Schools Combat Food Waste - WBAY

Schools Combat Food Waste

Updated:
Ashwaubenon -

Most people know lots of fruits and vegetables are a good thing, especially the federal government, which mandates what can be served in schools.

Pioneer Elementary School's cafeteria might be mistaken for a health food restaurant--it's filled with fresh fruit, whole grains, and a salad bar.

"A half a cup portion of fruits and vegetables is what's mandated on the Healthy Hungry Kids Act," Betsy Farah, Ashwaubenon School District dietitian said.

The federal government has mandated what goes on lunch trays for a few years. Next year there are even more requirements, including all grains need to be whole grain.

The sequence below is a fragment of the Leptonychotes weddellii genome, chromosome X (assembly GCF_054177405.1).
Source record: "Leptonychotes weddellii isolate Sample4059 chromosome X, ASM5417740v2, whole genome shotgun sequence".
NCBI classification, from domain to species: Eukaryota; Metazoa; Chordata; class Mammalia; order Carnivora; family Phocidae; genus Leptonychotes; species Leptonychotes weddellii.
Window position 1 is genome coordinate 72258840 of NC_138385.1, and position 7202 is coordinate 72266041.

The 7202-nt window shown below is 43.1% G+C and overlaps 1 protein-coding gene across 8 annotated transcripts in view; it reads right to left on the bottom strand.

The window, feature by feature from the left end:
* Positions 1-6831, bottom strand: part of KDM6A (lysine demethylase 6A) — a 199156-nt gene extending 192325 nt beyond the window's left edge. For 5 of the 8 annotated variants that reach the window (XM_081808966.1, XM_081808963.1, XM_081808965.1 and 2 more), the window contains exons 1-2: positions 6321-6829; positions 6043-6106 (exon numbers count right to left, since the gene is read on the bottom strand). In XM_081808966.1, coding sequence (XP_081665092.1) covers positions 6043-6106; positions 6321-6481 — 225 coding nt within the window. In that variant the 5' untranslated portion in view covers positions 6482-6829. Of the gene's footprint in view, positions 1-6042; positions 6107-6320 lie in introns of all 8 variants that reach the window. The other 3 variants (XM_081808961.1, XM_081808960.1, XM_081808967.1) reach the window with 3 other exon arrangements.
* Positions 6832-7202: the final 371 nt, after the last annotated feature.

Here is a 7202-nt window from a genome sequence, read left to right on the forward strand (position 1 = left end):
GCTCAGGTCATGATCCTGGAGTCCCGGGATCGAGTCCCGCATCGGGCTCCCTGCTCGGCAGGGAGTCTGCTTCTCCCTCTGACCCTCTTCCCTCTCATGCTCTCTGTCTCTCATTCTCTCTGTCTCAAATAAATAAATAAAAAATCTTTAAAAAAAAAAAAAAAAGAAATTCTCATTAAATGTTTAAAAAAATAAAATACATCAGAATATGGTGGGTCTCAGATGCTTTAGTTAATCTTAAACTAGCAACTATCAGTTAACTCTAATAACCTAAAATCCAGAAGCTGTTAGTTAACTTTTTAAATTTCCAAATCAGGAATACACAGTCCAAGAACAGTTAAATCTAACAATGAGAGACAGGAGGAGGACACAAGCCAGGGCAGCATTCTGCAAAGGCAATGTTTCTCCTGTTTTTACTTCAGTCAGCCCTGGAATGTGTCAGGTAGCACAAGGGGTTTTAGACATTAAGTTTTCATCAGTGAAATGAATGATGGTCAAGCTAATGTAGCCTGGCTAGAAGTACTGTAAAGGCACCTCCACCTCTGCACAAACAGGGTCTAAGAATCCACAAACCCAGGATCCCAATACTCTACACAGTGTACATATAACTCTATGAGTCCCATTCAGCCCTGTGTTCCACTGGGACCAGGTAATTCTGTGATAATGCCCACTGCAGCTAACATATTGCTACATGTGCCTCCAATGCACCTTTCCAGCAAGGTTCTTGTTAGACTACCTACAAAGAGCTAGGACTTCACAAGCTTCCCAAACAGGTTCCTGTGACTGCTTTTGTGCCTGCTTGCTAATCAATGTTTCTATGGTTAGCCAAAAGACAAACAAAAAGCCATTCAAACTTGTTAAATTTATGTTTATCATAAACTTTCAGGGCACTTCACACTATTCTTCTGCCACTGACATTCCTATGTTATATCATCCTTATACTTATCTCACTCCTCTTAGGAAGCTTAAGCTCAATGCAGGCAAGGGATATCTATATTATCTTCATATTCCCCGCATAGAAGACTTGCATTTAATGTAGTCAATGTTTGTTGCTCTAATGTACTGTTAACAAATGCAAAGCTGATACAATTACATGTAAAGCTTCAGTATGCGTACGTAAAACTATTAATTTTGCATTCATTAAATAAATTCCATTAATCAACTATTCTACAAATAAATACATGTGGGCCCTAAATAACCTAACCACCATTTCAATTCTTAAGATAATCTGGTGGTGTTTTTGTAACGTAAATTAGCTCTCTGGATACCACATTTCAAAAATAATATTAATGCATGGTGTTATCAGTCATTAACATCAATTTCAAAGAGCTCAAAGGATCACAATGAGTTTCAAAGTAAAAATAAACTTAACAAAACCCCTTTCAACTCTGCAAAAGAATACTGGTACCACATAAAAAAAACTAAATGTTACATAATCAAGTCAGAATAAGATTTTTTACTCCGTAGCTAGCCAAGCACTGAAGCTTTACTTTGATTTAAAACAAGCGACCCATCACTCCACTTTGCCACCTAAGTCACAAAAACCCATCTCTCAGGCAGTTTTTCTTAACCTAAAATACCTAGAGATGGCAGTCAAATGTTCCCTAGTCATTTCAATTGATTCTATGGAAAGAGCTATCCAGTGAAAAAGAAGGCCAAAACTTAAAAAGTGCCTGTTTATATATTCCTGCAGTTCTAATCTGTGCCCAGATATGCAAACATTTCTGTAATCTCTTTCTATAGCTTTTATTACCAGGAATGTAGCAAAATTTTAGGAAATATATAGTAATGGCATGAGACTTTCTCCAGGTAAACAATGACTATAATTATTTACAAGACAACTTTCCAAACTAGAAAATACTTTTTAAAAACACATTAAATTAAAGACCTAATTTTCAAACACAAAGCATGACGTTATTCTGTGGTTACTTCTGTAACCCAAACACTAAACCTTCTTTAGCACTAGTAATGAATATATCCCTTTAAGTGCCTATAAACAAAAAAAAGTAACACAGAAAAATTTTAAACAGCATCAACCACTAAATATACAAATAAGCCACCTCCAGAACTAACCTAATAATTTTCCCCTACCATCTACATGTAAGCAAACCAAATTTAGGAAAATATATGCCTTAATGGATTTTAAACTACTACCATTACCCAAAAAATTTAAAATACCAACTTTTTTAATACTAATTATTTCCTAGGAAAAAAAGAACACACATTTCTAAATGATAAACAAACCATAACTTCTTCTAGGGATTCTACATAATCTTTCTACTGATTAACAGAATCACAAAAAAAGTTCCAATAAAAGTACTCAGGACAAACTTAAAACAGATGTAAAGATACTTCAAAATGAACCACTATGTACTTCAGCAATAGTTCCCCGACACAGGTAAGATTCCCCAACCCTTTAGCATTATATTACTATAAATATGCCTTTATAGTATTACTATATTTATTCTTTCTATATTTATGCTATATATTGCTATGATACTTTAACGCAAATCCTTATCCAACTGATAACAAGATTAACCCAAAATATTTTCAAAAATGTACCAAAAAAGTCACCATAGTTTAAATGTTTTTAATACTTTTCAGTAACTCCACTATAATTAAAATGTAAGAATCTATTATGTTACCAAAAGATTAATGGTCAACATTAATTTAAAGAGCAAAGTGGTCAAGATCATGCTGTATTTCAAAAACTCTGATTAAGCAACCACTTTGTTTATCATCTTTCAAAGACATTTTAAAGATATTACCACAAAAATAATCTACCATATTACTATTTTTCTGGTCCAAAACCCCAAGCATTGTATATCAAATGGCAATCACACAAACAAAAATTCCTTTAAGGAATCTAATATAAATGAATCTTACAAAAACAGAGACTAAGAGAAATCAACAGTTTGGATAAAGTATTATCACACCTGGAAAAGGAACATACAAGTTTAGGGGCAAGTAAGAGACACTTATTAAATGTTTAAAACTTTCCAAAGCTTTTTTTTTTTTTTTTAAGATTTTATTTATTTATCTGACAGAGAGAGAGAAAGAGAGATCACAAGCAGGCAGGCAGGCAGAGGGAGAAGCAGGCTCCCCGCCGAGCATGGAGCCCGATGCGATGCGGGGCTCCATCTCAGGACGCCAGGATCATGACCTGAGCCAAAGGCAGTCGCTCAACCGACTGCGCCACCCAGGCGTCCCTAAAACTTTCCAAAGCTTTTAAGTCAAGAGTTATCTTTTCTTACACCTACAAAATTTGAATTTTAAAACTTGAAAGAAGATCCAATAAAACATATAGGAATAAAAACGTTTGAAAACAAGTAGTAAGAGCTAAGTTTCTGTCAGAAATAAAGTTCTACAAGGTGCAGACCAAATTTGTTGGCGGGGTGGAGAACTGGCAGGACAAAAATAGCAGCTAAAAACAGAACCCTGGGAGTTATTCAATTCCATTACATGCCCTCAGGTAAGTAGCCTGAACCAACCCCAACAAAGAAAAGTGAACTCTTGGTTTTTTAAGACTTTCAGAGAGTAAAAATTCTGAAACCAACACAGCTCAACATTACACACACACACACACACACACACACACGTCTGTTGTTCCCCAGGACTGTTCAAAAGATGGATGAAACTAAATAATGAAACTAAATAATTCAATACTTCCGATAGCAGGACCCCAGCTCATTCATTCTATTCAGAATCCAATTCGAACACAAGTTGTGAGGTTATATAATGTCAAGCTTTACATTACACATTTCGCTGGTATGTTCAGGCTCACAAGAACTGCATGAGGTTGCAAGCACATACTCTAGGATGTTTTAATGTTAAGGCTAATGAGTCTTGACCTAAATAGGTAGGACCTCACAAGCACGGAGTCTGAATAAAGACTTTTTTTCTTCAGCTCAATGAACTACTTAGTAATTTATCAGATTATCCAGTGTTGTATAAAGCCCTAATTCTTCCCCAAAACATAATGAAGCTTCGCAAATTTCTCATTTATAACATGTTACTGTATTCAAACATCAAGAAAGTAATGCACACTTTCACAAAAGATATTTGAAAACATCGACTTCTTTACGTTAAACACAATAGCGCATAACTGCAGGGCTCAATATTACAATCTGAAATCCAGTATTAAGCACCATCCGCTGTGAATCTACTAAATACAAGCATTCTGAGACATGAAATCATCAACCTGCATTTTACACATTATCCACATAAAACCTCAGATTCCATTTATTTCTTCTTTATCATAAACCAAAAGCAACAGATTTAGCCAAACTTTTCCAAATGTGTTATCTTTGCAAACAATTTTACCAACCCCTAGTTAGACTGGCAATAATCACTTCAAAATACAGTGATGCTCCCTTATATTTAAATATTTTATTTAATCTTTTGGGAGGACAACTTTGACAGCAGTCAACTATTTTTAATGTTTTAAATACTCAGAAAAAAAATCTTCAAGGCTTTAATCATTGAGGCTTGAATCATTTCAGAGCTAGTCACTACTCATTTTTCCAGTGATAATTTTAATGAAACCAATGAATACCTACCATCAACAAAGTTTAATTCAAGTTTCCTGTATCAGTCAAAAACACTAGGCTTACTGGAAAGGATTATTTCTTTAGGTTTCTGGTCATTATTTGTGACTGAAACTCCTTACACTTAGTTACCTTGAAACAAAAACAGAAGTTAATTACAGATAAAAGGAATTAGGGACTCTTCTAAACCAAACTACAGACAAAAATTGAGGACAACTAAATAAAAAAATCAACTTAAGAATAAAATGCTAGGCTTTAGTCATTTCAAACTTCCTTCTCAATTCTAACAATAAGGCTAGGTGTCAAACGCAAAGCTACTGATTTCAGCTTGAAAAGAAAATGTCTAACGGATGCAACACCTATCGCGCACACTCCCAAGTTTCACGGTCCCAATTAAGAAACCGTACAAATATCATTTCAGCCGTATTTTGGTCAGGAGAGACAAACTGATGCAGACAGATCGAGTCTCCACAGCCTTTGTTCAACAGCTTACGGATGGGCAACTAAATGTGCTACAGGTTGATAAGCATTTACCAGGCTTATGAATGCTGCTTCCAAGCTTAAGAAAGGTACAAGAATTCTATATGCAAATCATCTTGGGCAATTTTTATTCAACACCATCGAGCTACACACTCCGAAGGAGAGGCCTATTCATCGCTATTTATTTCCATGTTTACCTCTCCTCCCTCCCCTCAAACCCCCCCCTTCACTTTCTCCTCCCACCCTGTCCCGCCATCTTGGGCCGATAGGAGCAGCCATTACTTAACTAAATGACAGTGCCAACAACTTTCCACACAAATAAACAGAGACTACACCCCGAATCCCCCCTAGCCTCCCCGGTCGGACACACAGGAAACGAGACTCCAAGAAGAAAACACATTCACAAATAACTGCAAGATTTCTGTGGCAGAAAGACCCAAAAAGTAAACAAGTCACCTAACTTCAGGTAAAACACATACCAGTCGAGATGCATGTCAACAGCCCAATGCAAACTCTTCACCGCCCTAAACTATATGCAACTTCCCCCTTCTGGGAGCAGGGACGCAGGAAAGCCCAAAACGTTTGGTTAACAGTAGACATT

"We need to have educated staff in the back checking the trays to be certain [the requirements] are being met," Farah said.

There are lots of fruits and vegetables available for kids to eat and they're required to put them on their plate, but that doesn't mean they need to eat them, causing schools to get creative.

"We involve [kids] in the menu process, we have taste tests here," Farah said. "If we have variety and the kids get to pick, they might find something that they like and the elimination of food waste is reduced."

So far it appears to be working -- at least at Pioneer Elementary School. School officials say more kids are eating more healthy foods by choice.

Students at the school told WBAY they liked the fruits and vegetables.

The school says it's a slow process...but they think it's worth it.

"They may throw some away but it might just be an introduction and a behavior change for the future," said Farah.

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